SM: Through Bill Iíve gotten an amazing view of the game, but because heís always there maybe Iím a little lazy about it. If I want to know something, I just ask Bill. Heís like an encyclopedia. I do understand a lot of fundamental things, though, like how players age and their value as they move defensive positions. One thing I like to do when we go to the ballpark is score the game. Iíve been doing that for three or four years now. I see a lot more that way.

RSN: Do you have any favorite players?

SM: Back home I liked George Brett, Frank White and Hal McRae. Here in Boston, itís probably David Ortiz. Bill drew my attention to him when he first signed here.

RSN: What did Bill think of Ortiz at the time?

SM: He didnít explain that, but Bill was aware of his potential. I could tell that he had a real interest in him. Bill was impressed by his teddy bear-size and cheerful demeanor, but he'd also seen Ortiz hit some towering fly balls in spring training, which impressed him

RSN: Do you think Bill has a sense of players that goes beyond statistical analysis?

SM: Heís definitely intellectual and analytical about everything, but yes, there are things he sees in players that he canít express. I mean, he could tell you what he likes and dislikes about different players, but he pays attention to a diversity of skills. He doesn't get distracted by the outward package but looks at all sorts of big and little things instead of stopping with the conventional profile. There are certain players he likes for certain reasons, and he tends to look at less high-profile ones, seeing qualities in them that other people glance over. Amos Otis was his favorite in Kansas City.

RSN: Of the work heís done, what is Bill most proud of?

SM: He would say the Historical Abstract, I think. He has a vision of what he wants, and I believe he got most of it with that one. The whole Abstract series was the beginning of what he thought he could do. Going from the self-published Abstract to Random House was kind of like sending a kid to school for the first time. They see your child in a different way than you do.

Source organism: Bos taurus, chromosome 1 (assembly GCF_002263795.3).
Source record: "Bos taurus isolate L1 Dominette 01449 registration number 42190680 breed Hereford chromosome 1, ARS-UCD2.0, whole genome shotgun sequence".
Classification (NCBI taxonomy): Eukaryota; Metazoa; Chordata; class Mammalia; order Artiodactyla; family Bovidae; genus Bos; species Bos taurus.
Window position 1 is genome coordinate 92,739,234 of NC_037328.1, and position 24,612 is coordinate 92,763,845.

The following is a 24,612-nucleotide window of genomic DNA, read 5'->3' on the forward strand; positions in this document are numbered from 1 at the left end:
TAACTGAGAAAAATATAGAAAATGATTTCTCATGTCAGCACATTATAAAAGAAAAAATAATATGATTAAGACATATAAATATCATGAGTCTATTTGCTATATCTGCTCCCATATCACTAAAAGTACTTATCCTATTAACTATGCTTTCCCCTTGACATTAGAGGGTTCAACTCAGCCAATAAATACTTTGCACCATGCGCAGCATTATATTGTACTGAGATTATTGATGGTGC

RSN: Have you done any art projects related to baseball?

SM: I've done quite a few baseball paintings. I did a whole series of views of the field from the stands. I did the covers for several of his books, including two years when we self-published the Abstract. One was based on a print and showed an egg carton full of baseballs and was entitled "Baseball Fever-Hatch It." For his 54 or 55th birthday, I gave Bill a painting based on a small-town baseball field we could see from our house in Winchester (Kansas). The scene is at night and the field is empty, but the lights are on and in the background you can just barely see rows of corn. It's based on the actual layout of this place but looks somewhat like "Field of Dreams". It's one of my favorite pieces.

Iíve also made a number of small porcelain statuettes. I had originally done ones of women who were historical figures, like Susan B. Anthony, Harriet Tubman, Mary Cassatt, and Emily Dickinson. After that I did about a dozen baseball players, all suggested by Bill, including Walter Johnson, Josh Gibson, and Oscar Charleston. Theyíre busts, and are approximately 3x7 inches.

RSN: Have you painted portraits of anyone in baseball?

SM: Iíve painted Bill a few times while heís working. Of course, heís usually working. Heís a man who doesnít like to sit around and do nothing.

RSN: If Bill was a painter instead of a writer, what would his style be?

SM: Heíd be cutting edge. Heíd be different. As a writer, Bill somehow carved out his own niche -- his own category. He basically started his own field, so I assume heíd do the same if he was a painter. He wouldnít be like anyone else. Bill is unique.

#2 Sox Sweep Again

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Posted 19 February 2007 - 07:54 PM

So Jayhawk Bill's wife's name is Susan, eh?

Got it.

Seriously, good interview as always Mr. L.

And what a creative subject to pick!

#3 JohntheBaptist


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Posted 20 February 2007 - 12:41 PM

You should have asked what that non-baseball book was about.

I always got a kick out of her sections in the Abstract.